In the Western world, friendship, like sex, has not been the same since Freud.
Popular versions of Freud’s psychoanalytic theories have sunk deep into what sexuality looks like in secular culture and in the Church. Whether we recognize it or not, most of us have absorbed what he spoke and wrote about sex.
Freud’s views on sexual impulse, the intensity of sexual desire, and the powerful unconscious sexual drive – all of it has powerfully shaped our views of how men and women relate in community.
It is quite easy to see how thoroughly Freud has influenced Christians. All one has to do is imagine a man and woman who are openly affectionate in public, hang out with each other when no one else is around, and share a mutually satisfying intimacy. If one automatically assumes these are exclusive preliminary signs for a man and woman on the path to sex, or on the slippery slope to infidelity, then we see how much Freud has seeped into their view of sexuality. These markers could just as easily describe the depth and intensity of a brother-sister pair pre-Freud and post-Freud.
Or, the signs could describe friendship love sans Freud.
It’s been twentysomething years since Harry told his friend Sally in the movie When Harry Met Sally: “What I’m saying is – and this is not a come-on in any way, shape or form – is that men and women can’t be friends because the sex part always gets in the way.”
This is the most powerful popular example of the Freudian view of friendship: it’s either get close and be swept away by sexual impulse or maintain a calculated distance and never be alone with the opposite sex for intentional friendship.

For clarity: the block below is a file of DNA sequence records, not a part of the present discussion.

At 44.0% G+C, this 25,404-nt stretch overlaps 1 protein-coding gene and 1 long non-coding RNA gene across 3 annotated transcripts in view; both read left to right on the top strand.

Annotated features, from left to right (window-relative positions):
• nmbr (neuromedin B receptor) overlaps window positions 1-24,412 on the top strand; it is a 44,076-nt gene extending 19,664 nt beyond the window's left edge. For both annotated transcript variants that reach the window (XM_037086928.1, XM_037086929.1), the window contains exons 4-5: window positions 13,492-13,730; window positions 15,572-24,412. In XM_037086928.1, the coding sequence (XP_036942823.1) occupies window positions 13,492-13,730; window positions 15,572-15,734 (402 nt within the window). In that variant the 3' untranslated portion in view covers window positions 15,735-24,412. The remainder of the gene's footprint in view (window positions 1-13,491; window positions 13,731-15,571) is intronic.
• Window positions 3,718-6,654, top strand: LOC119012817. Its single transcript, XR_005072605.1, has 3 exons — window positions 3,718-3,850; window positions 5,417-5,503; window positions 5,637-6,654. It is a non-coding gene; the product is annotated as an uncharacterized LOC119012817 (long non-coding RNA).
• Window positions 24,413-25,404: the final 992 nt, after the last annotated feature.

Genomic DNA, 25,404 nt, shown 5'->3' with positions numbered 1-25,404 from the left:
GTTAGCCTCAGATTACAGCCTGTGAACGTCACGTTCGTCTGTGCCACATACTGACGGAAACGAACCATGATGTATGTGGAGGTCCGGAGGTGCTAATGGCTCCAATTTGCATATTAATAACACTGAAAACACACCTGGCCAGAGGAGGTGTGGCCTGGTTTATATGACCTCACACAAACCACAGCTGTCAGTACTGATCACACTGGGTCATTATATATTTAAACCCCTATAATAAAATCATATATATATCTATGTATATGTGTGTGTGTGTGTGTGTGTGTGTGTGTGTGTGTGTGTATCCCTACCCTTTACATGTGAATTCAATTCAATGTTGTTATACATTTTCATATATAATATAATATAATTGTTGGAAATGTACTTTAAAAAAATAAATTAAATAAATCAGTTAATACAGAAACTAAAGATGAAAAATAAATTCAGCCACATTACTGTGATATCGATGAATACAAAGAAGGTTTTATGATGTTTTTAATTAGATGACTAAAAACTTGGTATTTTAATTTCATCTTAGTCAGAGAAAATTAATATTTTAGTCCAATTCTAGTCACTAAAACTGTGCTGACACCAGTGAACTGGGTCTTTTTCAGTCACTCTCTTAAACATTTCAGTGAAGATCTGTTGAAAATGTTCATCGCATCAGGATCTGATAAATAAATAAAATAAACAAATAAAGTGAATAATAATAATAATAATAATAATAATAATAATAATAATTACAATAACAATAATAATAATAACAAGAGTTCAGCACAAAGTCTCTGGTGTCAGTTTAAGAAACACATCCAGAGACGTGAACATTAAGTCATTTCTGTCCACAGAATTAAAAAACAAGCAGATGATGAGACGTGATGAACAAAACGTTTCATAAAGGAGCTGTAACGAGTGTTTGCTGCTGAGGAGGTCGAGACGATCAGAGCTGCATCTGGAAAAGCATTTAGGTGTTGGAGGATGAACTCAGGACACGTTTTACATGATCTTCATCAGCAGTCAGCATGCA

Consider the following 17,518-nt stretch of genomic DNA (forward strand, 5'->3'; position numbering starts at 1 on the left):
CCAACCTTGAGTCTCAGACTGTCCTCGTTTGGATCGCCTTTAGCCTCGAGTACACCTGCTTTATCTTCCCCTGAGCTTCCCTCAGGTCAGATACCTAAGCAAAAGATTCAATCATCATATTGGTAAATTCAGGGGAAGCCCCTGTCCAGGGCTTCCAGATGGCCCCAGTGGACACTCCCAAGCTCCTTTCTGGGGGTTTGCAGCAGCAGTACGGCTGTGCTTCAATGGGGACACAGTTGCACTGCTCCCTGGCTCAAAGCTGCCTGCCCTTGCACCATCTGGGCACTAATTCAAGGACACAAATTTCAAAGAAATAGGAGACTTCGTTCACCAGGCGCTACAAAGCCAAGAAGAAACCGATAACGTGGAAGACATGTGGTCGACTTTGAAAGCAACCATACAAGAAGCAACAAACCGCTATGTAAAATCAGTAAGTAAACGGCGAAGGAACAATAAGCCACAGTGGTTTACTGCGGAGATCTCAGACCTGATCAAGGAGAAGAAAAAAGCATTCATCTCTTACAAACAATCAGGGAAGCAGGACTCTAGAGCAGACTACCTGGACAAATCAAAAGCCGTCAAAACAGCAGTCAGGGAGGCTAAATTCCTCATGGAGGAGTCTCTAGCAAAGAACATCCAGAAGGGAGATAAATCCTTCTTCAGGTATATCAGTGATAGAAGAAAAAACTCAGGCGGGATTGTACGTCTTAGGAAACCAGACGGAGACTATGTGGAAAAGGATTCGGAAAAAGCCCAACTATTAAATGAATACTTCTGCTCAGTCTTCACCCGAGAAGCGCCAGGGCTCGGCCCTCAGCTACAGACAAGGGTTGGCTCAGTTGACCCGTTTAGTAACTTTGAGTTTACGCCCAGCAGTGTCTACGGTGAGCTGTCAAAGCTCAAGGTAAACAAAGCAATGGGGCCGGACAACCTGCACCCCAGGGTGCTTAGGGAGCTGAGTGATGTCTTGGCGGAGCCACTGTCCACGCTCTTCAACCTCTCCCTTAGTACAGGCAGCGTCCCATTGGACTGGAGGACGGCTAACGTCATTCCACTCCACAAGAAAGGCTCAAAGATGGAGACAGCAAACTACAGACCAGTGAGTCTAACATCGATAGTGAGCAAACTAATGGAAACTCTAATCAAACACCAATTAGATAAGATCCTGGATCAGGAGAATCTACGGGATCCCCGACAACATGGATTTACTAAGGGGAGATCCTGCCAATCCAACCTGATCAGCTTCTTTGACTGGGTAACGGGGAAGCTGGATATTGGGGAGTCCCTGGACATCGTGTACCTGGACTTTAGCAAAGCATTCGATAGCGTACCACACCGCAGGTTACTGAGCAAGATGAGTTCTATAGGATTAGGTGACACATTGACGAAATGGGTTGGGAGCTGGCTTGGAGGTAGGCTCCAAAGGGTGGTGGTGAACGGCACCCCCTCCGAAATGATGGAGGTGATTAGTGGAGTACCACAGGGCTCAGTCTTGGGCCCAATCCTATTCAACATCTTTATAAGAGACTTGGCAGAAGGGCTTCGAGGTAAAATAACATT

Freud paved the way for sexualizing friendship between men and women.
In the Christian community, there are two prominent narratives regarding men and women: 1) the romantic/marital story, and 2) the danger story. According to the first one, men and women are hardwired to desire sex together when they get alone. According to the second narrative, men and women are taught to segregate and steer clear from any meaningful engagement with each other for fear that our hardwiring for sex will kick in. Frankly, these two responses to Freud reveal an astonishingly shallowunderstanding of heterosexual love.
Yet, these two stories told over and over again in our churches intentionally or unintentionally sexualize relationships between men and women.
The prominence of these stories in our spiritual and sexual formation means that men and women who are not married to each other must forever practice a deep suspicion and fear of one another. If these two stories are their most prominent narratives within communities that recognize women as pastors/leaders, then men and women cannot experience the fullness of that to which Jesus is calling us.
Where are the redemptive stories of deep friendship between men and women beyond Freud?
If the Christian community is going to present an alternative, eschatological community of brothers and sisters bonded together as one in Christ, we are going to need a third story: non-romantic, intimate, spiritual friendship between men and women in community.